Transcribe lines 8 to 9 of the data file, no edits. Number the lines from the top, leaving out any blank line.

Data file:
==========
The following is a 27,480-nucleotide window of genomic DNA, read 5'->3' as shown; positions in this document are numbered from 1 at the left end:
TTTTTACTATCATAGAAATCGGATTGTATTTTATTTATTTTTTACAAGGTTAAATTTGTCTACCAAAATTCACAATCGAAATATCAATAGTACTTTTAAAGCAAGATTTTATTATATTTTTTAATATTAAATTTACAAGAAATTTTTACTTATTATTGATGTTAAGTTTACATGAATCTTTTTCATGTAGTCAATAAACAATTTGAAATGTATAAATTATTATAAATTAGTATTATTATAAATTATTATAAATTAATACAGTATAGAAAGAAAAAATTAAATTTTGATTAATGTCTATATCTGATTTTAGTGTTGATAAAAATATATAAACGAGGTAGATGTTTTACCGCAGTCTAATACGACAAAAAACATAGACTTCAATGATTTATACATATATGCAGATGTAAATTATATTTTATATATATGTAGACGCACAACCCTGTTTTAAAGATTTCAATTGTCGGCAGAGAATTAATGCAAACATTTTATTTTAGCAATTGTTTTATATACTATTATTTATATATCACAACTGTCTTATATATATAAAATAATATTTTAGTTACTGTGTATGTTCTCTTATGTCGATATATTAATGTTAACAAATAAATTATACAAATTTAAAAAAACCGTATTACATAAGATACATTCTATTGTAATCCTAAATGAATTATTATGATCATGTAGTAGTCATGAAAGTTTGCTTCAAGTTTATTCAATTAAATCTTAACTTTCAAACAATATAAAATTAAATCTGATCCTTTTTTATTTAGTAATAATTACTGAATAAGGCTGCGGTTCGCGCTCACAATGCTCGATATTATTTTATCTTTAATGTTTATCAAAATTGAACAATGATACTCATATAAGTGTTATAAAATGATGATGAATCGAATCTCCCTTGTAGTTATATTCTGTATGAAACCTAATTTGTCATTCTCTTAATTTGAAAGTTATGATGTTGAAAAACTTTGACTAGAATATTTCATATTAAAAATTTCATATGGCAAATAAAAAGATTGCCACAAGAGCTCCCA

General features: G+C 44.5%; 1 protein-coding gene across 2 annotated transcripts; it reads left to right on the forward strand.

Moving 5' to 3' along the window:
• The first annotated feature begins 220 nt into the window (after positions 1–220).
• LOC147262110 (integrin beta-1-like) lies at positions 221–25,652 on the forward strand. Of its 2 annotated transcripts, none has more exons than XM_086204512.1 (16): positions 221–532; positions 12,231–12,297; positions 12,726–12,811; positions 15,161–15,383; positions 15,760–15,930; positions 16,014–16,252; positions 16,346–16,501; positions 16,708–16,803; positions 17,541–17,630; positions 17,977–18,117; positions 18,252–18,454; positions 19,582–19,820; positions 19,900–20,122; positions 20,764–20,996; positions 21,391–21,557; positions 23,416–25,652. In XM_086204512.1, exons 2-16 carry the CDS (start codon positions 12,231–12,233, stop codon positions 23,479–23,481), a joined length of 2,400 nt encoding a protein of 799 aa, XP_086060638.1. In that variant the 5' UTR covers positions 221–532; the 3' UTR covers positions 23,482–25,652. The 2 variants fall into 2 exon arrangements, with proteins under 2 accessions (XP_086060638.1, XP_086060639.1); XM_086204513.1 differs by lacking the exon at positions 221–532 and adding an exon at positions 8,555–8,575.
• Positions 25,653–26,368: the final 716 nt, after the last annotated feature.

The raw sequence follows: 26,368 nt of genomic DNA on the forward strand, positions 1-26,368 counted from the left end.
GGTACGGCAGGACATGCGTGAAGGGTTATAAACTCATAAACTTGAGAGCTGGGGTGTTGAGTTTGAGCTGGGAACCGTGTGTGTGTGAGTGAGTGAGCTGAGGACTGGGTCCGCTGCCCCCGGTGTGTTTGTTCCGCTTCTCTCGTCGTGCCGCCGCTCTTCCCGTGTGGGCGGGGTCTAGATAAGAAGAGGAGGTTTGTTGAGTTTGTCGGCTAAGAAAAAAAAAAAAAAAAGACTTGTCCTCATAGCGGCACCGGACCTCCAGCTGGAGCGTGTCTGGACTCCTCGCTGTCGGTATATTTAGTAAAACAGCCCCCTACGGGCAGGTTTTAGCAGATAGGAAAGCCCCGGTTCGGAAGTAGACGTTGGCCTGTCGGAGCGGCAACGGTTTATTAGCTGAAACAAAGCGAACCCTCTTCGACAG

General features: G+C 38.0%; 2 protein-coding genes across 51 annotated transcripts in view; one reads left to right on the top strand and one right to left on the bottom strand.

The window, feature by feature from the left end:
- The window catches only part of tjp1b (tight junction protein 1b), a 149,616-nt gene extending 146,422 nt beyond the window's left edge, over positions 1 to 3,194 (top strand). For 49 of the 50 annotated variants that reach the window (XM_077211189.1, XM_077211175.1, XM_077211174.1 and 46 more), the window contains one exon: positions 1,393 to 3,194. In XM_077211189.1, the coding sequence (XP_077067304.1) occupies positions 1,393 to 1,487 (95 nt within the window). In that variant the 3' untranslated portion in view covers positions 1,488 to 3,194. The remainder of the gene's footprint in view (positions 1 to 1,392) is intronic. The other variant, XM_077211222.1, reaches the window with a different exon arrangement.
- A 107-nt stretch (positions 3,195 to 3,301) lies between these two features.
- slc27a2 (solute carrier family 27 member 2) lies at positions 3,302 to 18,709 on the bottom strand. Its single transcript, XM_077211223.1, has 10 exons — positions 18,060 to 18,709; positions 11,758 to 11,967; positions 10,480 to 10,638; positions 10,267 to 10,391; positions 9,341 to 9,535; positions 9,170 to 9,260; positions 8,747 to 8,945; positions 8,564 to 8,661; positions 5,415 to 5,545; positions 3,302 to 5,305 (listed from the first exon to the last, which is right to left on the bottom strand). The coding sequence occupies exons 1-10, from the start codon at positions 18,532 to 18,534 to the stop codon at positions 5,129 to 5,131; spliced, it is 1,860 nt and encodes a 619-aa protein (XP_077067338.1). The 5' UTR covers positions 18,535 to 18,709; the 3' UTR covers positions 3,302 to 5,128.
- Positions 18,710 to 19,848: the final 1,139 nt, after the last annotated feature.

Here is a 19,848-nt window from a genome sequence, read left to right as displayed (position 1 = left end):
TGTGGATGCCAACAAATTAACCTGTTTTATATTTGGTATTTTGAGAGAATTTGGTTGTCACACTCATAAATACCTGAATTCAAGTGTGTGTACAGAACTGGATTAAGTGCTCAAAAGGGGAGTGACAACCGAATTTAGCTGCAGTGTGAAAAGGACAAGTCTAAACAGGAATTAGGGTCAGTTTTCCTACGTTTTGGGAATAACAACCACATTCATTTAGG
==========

The raw sequence follows: 26,368 nt of genomic DNA on the forward strand, positions 1-26,368 counted from the left end.
GGTACGGCAGGACATGCGTGAAGGGTTATAAACTCATAAACTTGAGAGCTGGGGTGTTGAGTTTGAGCTGGGAACCGTGTGTGTGTGAGTGAGTGAGCTGAGGACTGGGTCCGCTGCCCCCGGTGTGTTTGTTCCGCTTCTCTCGTCGTGCCGCCGCTCTTCCCGTGTGGGCGGGGTCTAGATAAGAAGAGGAGGTTTGTTGAGTTTGTCGGCTAAGAAAAAAAAAAAAAAAAGACTTGTCCTCATAGCGGCACCGGACCTCCAGCTGGAGCGTGTCTGGACTCCTCGCTGTCGGTATATTTAGTAAAACAGCCCCCTACGGGCAGGTTTTAGCAGATAGGAAAGCCCCGGTTCGGAAGTAGACGTTGGCCTGTCGGAGCGGCAACGGTTTATTAGCTGAAACAAAGCGAACCCTCTTCGACAG